ESPN's Coverage On Sunday Only Showed
26 Minutes Of Live Action In First Two Hours
WHERE WAS THE GOLF? GOLFWEEK's Martin Kaufmann writes during the "first two hours of Sunday’s broadcast, ESPN showed just 26 minutes of live action." Kaufmann: "When I say 'live action,' I’m being entirely too generous; that includes plenty of shots of players standing idly on the course. All told, ESPN showed just 63 total shots during that time frame, 30 of which were putts or tap-ins" (GOLFWEEK.com, 7/19). In N.Y., Phil Mushnick writes ESPN's "massive effort from St. Andrews was hard to miss but easy to dismiss." During Saturday's round three coverage, "back from two minutes of commercials, ESPN didn't show a live shot before it presented four minutes that encouraged us to watch the British Open!" Mushnick: "Only yesterday, when ESPN paid close attention to the leaders, did ESPN's coverage not completely cover its coverage" (N.Y. POST, 7/19).
TALENT REVIEWS: In St. Petersburg, Tom Jones wrote, "Didn't it seem as if ESPN's coverage was a little flat? The main commentators -- Paul Azinger and Curtis Strange -- were heavy on cliches and light on analysis." Tirico is the "best golf host on television ... but he can only talk so much." Jones: "Plus, when you have someone that good, why are you having him split hosting time with Scott Van Pelt?" (TAMPABAY.com, 7/18). GOLFWEEK's Kaufmann writes the "first-string team of Tirico and Azinger disappeared for extended periods." Kaufmann: "That left us with a fair amount of Peter Alliss (a good thing), but way, way too much of Curtis Strange and Weiskopf." Strange’s "cliché-ridden commentary, in particular, seemed to rub viewers the wrong way" (GOLFWEEK.com, 7/19). The N.Y. POST's Mushnick wrote, "Pleasant as he is, Tirico now seems eager to speak every media golf cliche he can" (N.Y. POST, 7/18). Meanwhile, in N.Y., Mike Lupica wrote Azinger "should be on television more, not less" (N.Y. DAILY NEWS, 7/18).
McCarver Surprised By Lack Of Recognition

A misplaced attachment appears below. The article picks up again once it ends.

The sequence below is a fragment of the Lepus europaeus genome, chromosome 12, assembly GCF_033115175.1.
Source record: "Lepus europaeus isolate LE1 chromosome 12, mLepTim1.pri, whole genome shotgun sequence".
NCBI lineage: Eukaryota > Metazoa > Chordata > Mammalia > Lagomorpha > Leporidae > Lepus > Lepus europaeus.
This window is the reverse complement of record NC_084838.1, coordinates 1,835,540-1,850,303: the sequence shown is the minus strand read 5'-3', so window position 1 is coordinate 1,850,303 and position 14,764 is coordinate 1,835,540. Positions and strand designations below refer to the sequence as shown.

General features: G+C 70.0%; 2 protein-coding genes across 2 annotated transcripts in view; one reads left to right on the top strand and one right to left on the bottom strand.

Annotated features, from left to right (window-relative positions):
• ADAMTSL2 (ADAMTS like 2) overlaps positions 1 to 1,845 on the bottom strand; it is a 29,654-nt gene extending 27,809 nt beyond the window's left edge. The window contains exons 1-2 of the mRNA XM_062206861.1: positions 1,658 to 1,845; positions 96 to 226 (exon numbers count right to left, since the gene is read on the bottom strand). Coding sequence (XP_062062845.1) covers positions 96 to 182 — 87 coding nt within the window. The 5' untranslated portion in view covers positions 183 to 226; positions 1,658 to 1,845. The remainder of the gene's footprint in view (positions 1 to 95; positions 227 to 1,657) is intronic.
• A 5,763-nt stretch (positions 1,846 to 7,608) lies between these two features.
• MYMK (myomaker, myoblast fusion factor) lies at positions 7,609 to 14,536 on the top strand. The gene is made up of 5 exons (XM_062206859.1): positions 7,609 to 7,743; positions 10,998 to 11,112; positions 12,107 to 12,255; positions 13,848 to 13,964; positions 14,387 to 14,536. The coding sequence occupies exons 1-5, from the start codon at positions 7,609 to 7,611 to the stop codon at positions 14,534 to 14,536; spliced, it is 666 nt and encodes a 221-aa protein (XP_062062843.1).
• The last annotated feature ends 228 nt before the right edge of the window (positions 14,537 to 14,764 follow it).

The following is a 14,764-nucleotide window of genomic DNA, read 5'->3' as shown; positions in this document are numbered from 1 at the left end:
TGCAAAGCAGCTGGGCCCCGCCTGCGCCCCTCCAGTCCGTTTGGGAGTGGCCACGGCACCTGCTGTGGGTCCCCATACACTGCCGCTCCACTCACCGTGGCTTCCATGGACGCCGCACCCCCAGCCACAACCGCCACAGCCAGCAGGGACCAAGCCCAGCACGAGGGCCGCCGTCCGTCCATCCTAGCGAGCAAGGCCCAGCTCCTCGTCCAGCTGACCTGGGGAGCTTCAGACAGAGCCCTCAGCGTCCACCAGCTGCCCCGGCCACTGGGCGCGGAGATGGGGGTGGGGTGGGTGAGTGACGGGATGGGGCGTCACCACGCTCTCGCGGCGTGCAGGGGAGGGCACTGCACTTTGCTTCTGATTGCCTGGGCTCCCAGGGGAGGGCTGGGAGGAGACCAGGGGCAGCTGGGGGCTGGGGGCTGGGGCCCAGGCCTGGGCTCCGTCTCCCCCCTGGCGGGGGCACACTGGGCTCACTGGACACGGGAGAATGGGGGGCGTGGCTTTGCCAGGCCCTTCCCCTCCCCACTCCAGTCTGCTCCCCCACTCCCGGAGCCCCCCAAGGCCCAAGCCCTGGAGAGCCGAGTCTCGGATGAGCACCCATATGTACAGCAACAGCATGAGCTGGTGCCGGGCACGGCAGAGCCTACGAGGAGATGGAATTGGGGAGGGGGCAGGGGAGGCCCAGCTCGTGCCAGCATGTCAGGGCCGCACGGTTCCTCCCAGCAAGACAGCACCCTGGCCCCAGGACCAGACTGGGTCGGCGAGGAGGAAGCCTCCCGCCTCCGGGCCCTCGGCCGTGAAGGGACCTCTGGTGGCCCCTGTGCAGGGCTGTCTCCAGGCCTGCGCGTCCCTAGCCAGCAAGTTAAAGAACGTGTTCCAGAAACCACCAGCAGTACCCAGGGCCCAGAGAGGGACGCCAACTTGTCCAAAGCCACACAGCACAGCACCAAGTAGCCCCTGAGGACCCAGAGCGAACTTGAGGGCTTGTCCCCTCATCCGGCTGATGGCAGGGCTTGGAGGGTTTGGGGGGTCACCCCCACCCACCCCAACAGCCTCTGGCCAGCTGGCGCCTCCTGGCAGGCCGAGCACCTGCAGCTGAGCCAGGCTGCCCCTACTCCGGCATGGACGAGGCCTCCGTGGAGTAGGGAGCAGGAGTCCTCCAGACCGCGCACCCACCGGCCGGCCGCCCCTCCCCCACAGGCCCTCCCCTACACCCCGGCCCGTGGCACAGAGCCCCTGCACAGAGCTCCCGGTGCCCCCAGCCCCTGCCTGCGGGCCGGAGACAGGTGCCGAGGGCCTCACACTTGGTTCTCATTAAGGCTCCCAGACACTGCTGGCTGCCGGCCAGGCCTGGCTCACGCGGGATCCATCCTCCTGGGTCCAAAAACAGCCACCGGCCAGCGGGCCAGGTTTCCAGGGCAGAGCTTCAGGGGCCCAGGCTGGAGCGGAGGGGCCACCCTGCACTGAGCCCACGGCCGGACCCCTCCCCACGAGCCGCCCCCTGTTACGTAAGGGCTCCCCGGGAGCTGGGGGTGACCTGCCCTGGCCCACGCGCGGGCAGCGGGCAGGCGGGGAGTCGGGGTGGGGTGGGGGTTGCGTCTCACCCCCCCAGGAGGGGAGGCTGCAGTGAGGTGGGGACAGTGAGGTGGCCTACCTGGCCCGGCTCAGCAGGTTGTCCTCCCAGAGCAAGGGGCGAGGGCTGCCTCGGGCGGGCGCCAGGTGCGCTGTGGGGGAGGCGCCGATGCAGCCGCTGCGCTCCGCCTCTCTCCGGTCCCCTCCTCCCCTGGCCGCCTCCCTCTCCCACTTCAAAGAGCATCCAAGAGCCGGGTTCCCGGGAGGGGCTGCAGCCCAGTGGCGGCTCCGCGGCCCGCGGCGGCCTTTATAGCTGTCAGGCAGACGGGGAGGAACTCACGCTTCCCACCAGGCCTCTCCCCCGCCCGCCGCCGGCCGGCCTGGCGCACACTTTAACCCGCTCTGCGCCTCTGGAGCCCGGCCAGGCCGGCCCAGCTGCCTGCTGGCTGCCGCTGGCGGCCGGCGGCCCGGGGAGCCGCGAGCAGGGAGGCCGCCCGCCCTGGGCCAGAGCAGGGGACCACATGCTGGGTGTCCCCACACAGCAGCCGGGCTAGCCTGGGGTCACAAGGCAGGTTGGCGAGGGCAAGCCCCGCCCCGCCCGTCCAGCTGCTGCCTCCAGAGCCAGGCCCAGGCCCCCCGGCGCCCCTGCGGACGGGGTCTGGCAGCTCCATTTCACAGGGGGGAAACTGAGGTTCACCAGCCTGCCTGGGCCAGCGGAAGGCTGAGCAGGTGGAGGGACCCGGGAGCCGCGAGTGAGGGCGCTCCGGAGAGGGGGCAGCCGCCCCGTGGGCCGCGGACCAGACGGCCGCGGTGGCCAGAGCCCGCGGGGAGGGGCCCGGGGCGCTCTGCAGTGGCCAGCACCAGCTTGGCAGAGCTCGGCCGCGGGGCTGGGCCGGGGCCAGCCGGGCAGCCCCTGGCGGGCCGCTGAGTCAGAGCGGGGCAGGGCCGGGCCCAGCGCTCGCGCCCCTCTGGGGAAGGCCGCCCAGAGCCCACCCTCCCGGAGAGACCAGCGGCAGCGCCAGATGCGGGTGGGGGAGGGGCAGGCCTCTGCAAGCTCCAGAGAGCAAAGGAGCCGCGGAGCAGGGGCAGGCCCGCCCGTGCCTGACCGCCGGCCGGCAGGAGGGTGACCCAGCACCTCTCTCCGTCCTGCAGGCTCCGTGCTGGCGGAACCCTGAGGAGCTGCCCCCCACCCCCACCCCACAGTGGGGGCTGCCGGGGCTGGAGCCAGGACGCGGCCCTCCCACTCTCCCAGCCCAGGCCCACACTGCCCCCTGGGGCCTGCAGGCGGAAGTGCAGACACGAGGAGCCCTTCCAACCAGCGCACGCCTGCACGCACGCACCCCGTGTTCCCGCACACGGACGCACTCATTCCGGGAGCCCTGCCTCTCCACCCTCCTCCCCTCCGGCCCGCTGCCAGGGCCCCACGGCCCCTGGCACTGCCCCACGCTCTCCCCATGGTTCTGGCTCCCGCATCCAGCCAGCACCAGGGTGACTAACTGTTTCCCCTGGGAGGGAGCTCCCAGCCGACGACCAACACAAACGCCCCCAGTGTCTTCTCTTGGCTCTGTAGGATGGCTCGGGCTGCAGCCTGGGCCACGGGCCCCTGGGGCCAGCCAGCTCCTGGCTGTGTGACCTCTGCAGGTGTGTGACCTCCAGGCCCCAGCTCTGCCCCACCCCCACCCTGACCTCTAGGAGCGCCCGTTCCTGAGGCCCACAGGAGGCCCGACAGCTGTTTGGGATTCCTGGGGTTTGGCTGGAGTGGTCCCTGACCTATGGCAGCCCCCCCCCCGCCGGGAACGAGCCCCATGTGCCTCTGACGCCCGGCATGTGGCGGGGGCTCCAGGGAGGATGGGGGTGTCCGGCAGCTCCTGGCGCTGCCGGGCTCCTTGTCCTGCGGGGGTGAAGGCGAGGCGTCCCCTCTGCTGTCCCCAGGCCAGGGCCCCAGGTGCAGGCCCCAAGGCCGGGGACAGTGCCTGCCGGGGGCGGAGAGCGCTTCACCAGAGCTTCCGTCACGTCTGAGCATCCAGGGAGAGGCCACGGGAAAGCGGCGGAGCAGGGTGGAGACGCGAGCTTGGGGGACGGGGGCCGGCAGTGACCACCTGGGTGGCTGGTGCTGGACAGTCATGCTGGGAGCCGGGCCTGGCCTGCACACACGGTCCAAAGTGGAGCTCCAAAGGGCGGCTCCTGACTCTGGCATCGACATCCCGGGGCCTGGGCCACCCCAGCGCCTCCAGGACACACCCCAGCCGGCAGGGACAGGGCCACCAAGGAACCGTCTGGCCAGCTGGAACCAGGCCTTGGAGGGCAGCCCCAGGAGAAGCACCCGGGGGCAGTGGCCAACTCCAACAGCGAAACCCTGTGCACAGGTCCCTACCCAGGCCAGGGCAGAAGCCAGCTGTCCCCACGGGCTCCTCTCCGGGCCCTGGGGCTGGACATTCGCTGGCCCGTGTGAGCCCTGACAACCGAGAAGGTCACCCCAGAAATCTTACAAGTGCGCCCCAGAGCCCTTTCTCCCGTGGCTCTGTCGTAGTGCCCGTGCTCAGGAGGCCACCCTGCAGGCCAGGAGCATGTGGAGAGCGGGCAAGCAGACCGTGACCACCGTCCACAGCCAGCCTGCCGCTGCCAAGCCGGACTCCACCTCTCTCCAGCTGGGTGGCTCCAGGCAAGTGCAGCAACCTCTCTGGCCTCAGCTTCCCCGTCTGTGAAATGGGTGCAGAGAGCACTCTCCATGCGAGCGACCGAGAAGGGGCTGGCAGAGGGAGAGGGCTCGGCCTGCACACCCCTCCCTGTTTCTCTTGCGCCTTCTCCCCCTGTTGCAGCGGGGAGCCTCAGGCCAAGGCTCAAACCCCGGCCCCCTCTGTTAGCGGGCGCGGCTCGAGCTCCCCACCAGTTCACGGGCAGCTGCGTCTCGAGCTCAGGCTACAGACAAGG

For Joe Torre At Yankee Stadium
Fox MLB analyst Tim McCarver Saturday during the net's broadcast of Rays-Yankees went on a "rant against the Yankees management" that contained "comparisons to Germany following World War II," according to Justin Terranova of the N.Y. POST. McCarver was complaining about the lack of reminders at the new Yankee Stadium of former manager Joe Torre's "dozen years of success" with the franchise. He said, "You remember some of those despotic leaders in World War II, primarily in Russia and Germany, where they used to take those pictures that they had ... taken of former generals who were no longer alive, they had shot 'em. They would airbrush the pictures, and airbrushed the generals out of the pictures. In a sense, that's what the Yankees have done with Joe Torre. They have airbrushed his legacy. I mean, there's no sign of Joe Torre at the stadium. And, that's ridiculous." McCarver did add, "To the Yankees credit, Joe Torre's No. 6 has not been worn since Torre has (left). That has got to be resolved. You just can't ignore a guy who did what Joe Torre did" (NYPOST.com, 7/18). SPORTINGNEWS.com's Adam Hutchins wrote there is "no question that McCarver made an absurdly inarticulate comparison between an authentic tragedy and a dispute between a millionaire and his former employer." It "remains to be seen what, if any, punishment McCarver will face" (SPORTINGNEWS.com, 7/18).
UNFORTUNATE COMPARISON: In St. Petersburg, Tom Jones wrote, "Attacking the Yankees over Torre is fine, but we're going to compare this to things that happened in Nazi Germany and the old Soviet Union and during World War II? Really? ... This is just sports, people! Memo to everyone: Let's stop using references to Nazis and slavery and other things such as the Sept. 11 attacks, world wars, Adolf Hitler and Osama Bin Laden and anything in the real world" (TAMPABAY.com, 7/18). USA TODAY's Michael Hiestand writes it "should probably go without saying that it's not a great idea to compare sports front office moves with, say, killings in the Nazi and Soviet systems." Hiestand: "Kind of a stretch to compare Torre's fate ... to those of military officers executed by their own governments" (USA TODAY, 7/19).